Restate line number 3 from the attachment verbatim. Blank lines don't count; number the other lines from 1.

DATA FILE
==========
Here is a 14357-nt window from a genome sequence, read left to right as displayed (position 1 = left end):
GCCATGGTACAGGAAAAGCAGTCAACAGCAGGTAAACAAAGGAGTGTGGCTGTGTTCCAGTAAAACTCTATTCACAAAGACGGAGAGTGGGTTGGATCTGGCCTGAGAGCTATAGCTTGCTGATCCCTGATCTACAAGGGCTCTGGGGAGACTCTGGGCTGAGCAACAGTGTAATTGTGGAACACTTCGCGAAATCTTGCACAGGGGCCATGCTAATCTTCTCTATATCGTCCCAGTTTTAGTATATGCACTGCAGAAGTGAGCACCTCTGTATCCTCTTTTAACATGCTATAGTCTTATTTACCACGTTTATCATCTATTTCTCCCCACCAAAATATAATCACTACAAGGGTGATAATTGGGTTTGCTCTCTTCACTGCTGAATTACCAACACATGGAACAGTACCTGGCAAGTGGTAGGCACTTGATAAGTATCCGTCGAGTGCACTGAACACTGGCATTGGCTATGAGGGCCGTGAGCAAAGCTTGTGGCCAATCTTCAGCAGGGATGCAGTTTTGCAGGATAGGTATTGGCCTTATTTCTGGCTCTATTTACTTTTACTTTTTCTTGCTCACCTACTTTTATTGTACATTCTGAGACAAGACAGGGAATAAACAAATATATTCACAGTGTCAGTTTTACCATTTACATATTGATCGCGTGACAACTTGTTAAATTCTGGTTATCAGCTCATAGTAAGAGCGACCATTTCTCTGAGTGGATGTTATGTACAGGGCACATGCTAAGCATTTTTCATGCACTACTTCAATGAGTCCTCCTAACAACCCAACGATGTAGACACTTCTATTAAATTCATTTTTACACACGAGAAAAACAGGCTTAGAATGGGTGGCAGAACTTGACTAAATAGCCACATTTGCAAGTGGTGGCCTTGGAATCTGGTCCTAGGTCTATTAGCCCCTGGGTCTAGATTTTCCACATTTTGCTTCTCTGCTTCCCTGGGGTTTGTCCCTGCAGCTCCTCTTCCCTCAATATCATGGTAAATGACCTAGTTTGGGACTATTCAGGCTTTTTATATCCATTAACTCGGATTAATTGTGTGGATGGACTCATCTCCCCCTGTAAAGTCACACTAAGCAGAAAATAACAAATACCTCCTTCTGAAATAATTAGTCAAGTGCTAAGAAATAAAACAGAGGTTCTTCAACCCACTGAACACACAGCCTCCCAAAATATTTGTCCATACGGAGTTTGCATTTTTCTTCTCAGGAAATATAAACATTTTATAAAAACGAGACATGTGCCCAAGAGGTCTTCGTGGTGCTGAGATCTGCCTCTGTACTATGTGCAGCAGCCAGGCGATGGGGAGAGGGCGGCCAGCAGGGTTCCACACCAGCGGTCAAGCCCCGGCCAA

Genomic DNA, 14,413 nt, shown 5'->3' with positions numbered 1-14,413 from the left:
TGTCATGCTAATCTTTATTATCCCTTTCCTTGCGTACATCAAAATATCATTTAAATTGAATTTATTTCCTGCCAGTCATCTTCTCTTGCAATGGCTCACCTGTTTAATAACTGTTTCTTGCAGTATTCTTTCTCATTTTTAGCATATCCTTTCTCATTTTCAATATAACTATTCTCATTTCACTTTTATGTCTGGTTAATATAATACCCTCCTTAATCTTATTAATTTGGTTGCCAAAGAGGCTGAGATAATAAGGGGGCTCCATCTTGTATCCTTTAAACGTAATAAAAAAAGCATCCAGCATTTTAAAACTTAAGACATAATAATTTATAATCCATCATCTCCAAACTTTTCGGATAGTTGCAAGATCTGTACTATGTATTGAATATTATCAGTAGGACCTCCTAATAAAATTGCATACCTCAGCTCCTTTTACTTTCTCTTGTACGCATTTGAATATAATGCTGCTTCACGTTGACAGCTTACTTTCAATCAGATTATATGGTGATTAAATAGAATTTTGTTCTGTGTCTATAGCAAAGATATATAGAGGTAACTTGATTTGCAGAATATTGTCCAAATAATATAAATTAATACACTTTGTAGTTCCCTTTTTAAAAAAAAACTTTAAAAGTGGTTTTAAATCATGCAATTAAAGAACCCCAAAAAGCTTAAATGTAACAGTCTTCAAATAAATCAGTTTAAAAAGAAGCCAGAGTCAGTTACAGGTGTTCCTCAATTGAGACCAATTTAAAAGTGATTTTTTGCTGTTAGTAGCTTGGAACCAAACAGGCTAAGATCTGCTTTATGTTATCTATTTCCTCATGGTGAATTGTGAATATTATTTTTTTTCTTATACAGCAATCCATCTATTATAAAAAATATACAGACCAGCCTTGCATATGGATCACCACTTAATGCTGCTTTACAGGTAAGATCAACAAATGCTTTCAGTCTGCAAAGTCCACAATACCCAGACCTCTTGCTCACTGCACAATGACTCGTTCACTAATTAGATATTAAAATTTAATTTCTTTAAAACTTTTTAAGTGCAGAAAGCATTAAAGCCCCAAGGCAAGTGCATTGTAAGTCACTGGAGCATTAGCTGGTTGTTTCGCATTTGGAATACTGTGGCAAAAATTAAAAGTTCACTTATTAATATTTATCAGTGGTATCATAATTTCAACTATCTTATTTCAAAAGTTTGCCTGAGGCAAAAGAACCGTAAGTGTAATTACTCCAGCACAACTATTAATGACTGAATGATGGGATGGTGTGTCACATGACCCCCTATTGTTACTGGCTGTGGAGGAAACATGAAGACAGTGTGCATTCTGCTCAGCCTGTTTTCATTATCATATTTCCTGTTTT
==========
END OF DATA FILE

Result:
Genomic DNA, 14,413 nt, shown 5'->3' with positions numbered 1-14,413 from the left: